'The contribution that film makes to our understanding of the period is immense. Barely 20% of the silent film produced at the time has survived and most of the newsreels, documentaries, fiction and propaganda that we have put online have not been seen by the public for a century. We have also digitised anti-war films that reflect on the catastrophe at first hand.'

Notes for editors:

The projects that have combined to create the Europeana 1914-1918 web resource are:

Europeana Collections 1914-1918 has brought together 10 great European libraries and two further partners to digitise over 400,000 documents from their collections – everything from rare trench newspapers to censored letters from troops. The project has been co-ordinated by the Staatsbibliothek zu Berlin – Preußischer Kulturbesitz.

European Film Gateway 1914 is a partnership of 26 institutions. A unique body of work, featuring not only all of the phases and locations of War but also all genres from propaganda to anti-war films, has been contributed by 21 film archives. Over 660 hours of film and 5,500 film-related documents have been digitised. The project has been co-ordinated by the Deutsches Filminstitut in Frankfurt.

Europeana's family history roadshows were developed in partnership with Oxford University and have been held in 12 countries so far, attended by thousands of ordinary people who want to have memorabilia digitised and to tell the stories of their family at war. In 2014, roadshows will be held in five more countries. So far, more than 90,000 contributions are accessible online. Families are also encouraged to upload their pictures from World War 1 directly onto the site:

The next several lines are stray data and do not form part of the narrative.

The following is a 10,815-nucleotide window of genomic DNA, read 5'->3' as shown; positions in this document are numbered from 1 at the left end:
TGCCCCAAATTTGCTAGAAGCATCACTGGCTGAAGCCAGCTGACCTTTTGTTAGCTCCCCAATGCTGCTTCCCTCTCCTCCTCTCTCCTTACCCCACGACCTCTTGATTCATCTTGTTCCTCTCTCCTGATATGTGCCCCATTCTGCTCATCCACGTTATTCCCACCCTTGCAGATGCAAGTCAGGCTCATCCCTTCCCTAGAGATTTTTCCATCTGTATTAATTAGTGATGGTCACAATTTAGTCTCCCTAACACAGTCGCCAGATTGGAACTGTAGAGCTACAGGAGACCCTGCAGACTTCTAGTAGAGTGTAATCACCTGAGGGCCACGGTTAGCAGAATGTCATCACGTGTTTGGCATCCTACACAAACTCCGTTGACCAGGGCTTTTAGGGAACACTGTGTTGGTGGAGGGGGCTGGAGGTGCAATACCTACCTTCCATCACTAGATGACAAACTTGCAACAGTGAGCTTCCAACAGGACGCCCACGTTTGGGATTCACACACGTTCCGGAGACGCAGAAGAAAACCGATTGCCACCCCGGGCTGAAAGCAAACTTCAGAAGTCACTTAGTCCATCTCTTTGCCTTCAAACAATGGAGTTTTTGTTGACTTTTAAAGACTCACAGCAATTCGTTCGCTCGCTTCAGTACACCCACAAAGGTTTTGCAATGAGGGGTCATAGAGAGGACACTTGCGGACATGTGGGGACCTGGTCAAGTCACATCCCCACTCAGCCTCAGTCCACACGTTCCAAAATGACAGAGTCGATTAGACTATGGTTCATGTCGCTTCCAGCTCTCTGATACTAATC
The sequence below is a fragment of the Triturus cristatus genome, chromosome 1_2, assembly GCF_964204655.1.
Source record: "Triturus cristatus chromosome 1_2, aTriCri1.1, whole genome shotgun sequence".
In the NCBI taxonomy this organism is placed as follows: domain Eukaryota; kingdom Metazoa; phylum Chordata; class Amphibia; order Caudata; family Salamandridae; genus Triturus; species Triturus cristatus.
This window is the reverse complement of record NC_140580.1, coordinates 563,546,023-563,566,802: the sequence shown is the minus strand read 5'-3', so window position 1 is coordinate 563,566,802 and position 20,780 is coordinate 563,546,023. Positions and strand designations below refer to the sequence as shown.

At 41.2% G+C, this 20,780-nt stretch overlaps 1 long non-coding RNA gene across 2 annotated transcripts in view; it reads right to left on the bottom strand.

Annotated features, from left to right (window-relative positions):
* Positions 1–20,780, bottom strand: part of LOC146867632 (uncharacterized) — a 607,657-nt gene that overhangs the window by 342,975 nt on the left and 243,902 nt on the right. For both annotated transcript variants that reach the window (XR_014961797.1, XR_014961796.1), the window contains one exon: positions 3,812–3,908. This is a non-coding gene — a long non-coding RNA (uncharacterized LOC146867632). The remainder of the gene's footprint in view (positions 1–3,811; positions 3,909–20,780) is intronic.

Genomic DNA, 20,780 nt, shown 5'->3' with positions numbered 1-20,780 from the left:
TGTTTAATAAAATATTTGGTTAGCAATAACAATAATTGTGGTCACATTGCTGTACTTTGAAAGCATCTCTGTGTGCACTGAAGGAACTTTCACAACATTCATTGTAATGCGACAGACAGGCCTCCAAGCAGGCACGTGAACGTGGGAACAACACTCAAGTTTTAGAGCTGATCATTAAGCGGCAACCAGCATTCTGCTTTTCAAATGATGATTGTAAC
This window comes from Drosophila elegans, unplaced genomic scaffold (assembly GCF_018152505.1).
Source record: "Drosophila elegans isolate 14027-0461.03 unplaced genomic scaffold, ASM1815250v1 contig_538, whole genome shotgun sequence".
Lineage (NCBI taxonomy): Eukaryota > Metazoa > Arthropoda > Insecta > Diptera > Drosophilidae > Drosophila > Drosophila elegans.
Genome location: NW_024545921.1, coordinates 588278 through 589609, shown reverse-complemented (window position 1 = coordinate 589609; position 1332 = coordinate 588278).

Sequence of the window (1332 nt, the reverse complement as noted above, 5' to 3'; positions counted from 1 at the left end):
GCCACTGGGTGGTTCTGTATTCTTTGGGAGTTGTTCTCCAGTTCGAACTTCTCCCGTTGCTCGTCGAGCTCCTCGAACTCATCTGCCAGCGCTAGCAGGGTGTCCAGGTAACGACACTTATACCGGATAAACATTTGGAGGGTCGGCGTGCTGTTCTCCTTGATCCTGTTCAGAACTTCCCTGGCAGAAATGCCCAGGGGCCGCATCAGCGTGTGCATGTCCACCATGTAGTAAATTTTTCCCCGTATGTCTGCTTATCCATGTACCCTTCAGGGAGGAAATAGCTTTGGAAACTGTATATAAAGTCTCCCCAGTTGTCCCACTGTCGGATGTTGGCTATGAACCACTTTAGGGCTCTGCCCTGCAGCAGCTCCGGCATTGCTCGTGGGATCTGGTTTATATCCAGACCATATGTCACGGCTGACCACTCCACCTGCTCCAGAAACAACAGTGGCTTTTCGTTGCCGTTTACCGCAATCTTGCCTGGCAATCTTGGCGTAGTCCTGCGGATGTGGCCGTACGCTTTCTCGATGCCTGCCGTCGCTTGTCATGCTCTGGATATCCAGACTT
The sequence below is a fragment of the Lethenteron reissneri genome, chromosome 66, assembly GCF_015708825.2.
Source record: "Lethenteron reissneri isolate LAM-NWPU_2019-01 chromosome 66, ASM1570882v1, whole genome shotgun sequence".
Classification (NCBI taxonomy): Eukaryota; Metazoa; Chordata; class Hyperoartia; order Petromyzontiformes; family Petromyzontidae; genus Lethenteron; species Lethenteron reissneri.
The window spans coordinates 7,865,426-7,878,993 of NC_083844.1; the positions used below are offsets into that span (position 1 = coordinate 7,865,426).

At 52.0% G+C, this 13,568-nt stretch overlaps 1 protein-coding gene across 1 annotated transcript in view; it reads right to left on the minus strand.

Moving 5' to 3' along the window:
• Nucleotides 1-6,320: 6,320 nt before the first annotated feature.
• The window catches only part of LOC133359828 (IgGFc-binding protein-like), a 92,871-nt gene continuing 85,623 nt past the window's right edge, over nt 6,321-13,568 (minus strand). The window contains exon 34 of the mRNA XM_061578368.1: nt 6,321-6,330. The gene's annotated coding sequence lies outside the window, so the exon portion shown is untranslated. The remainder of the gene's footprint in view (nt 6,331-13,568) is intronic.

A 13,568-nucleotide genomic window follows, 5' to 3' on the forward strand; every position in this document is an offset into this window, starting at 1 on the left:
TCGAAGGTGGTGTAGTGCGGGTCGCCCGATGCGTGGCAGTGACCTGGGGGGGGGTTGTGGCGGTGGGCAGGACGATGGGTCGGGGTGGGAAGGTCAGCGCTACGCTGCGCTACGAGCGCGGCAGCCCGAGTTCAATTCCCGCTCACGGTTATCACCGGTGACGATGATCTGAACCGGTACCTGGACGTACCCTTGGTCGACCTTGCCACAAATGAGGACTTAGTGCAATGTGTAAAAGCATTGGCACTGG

The family history collection days in Germany have been supported by the Federal Government Commissioner for Culture and Media and run by Facts & Files, Berlin.

Learning about World War One

The new educational website (, funded by the European Commission within Europeana Collections 1914-1918 and developed by the award-winning learning team at the British Library in London, gives curated access to content digitised as part of Europeana 1914-1918 in a number of languages. The site provides teaching materials for schools, and is designed to help students and anyone wanting to learn about the war to explore the events around 1914-1918.

Alongside the original documents and images, the site includes short films, essays and interviews with leading experts from countries across Europe on topics that defined the war and its aftermath. They include

  • the shifting boundaries of Europe
  • how technology drove the war
  • the power of propaganda
  • the class and gender struggles that emerged from WW1 to transform Europe

Countries involved in developing Europeana 1914-1918